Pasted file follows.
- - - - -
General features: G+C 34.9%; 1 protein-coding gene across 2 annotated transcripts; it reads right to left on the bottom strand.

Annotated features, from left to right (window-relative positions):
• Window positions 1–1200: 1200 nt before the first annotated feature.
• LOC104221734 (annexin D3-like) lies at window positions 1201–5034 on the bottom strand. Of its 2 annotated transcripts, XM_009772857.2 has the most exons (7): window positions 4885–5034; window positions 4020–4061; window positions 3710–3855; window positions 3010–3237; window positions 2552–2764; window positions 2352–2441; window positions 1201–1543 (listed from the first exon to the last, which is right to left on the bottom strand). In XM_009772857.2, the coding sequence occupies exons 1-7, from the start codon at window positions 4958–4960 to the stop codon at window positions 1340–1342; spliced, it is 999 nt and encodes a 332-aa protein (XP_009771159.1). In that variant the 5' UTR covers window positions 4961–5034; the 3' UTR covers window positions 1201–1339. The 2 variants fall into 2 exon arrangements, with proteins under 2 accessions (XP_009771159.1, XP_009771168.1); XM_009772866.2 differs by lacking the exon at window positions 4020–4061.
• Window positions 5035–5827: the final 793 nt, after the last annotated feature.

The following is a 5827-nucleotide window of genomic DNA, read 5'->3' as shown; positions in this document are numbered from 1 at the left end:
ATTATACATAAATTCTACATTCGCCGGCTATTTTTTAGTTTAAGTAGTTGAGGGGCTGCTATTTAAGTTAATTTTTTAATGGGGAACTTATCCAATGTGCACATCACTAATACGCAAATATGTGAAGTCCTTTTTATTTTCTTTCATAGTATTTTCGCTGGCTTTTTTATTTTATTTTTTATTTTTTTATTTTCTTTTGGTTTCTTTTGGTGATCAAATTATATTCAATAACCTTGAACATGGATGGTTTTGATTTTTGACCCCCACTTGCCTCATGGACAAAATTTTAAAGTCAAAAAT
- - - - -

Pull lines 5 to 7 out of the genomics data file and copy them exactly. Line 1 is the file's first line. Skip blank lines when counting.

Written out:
• Window positions 5035–5827: the final 793 nt, after the last annotated feature.

The following is a 5827-nucleotide window of genomic DNA, read 5'->3' as shown; positions in this document are numbered from 1 at the left end:
ATTATACATAAATTCTACATTCGCCGGCTATTTTTTAGTTTAAGTAGTTGAGGGGCTGCTATTTAAGTTAATTTTTTAATGGGGAACTTATCCAATGTGCACATCACTAATACGCAAATATGTGAAGTCCTTTTTATTTTCTTTCATAGTATTTTCGCTGGCTTTTTTATTTTATTTTTTATTTTTTTATTTTCTTTTGGTTTCTTTTGGTGATCAAATTATATTCAATAACCTTGAACATGGATGGTTTTGATTTTTGACCCCCACTTGCCTCATGGACAAAATTTTAAAGTCAAAAAT